Somehow I got the idea that Lanark was the county town of Lanark county. Since this would be just about the only county town in Ontario that I had never visited (always of course excepting Hali-burton, where even the train goes only three times a week!) I decided it would be just the thing to round out my day if I could make it to Lanark. Here indeed would be terra incognita. So turning my car toward terra incognita, I went out of Carleton Place and turned off at the church.
I struck a road that sometimes was paved, and sometimes was not, till I came to a spot called Ferguson’s Falls. By now the countryside had changed. Gone were the lush acres of Carleton Place. In their place was that undecided sort of country that exists between Brockvllle and Kingston, and west of Perth. It can’t quite make up its mind whether to be agricultural country or not. So you find pockets of good land, interspersed by stretches of picturesque rock lands. These same woods, good for maple syrup in the spring, pasture in the summer, and fuel in the winter, are not to be sneezed at, if you have some arable land as well, but you are out of luck as a farmer if all your land is this way.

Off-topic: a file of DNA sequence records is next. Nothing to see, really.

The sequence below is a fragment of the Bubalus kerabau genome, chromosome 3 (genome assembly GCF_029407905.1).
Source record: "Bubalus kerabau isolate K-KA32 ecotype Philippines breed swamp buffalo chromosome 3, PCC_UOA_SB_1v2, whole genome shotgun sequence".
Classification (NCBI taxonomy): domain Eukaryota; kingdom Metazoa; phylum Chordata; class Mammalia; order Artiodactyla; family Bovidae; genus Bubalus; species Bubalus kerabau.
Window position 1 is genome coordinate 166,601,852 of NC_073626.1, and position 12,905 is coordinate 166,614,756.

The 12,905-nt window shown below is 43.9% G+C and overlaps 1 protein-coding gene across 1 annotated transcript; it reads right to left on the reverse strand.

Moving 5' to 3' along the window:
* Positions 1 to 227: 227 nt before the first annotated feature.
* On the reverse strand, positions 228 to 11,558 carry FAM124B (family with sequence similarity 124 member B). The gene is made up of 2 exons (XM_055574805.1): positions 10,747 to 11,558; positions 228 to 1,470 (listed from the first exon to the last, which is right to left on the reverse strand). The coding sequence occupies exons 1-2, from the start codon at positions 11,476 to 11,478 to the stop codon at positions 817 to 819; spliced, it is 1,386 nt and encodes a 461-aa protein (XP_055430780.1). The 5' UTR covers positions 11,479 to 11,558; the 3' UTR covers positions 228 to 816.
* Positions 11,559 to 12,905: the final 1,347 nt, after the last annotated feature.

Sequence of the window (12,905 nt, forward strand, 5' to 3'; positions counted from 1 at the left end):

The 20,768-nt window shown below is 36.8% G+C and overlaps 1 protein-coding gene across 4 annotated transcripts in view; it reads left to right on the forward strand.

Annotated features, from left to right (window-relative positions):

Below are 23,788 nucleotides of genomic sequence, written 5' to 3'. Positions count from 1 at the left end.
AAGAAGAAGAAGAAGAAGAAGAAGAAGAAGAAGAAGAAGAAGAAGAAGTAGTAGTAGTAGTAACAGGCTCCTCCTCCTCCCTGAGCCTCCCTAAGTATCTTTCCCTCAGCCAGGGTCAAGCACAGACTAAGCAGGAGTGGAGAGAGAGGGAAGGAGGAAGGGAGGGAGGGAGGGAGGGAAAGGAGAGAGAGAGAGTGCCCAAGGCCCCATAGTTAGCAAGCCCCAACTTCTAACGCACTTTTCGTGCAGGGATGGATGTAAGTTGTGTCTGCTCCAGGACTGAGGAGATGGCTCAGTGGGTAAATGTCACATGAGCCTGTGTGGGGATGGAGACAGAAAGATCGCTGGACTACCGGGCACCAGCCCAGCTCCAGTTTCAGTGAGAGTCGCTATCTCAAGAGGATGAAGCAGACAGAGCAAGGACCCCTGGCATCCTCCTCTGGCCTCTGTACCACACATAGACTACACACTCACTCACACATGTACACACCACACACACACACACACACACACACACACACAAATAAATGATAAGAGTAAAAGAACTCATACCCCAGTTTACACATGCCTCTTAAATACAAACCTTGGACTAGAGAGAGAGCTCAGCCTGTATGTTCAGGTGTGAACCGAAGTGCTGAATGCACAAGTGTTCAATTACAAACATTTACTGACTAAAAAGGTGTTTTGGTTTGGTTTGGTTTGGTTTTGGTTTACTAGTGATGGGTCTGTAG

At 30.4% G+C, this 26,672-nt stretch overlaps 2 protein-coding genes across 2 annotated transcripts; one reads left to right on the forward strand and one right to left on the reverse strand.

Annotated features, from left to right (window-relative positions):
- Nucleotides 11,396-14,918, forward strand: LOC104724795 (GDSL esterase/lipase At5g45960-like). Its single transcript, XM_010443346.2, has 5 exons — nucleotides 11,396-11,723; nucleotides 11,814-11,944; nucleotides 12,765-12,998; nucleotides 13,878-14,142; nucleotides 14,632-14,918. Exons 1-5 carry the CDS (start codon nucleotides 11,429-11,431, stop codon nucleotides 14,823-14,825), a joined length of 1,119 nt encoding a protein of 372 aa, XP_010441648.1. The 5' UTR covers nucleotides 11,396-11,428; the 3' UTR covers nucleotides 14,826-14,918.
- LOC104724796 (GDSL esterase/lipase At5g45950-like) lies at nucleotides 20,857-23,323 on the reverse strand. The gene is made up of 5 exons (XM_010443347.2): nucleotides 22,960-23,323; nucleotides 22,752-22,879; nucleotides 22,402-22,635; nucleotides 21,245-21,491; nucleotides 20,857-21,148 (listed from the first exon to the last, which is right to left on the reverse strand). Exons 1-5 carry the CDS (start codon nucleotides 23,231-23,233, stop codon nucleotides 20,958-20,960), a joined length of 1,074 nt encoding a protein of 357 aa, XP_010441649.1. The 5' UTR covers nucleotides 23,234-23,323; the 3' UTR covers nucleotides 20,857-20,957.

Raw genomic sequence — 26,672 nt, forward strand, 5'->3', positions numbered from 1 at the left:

However, I was not out to sob over the steering wheel about the plight of the farmer who owned a rock pile, but to get on to Lanark town, and ultimately it came into view. I took a couple of squirms, went around a hill or two, and landed plump in front of the Lanark Era. Just about the easiest place to get acquainted, the quickest place to get Information, and the best place to feel at home for any newspaperman is a country newspaper office. Deadlines aren’t the disagreeable things there they are in such fast-moving sheets as The Citizen, and so they generally have time to talk to you.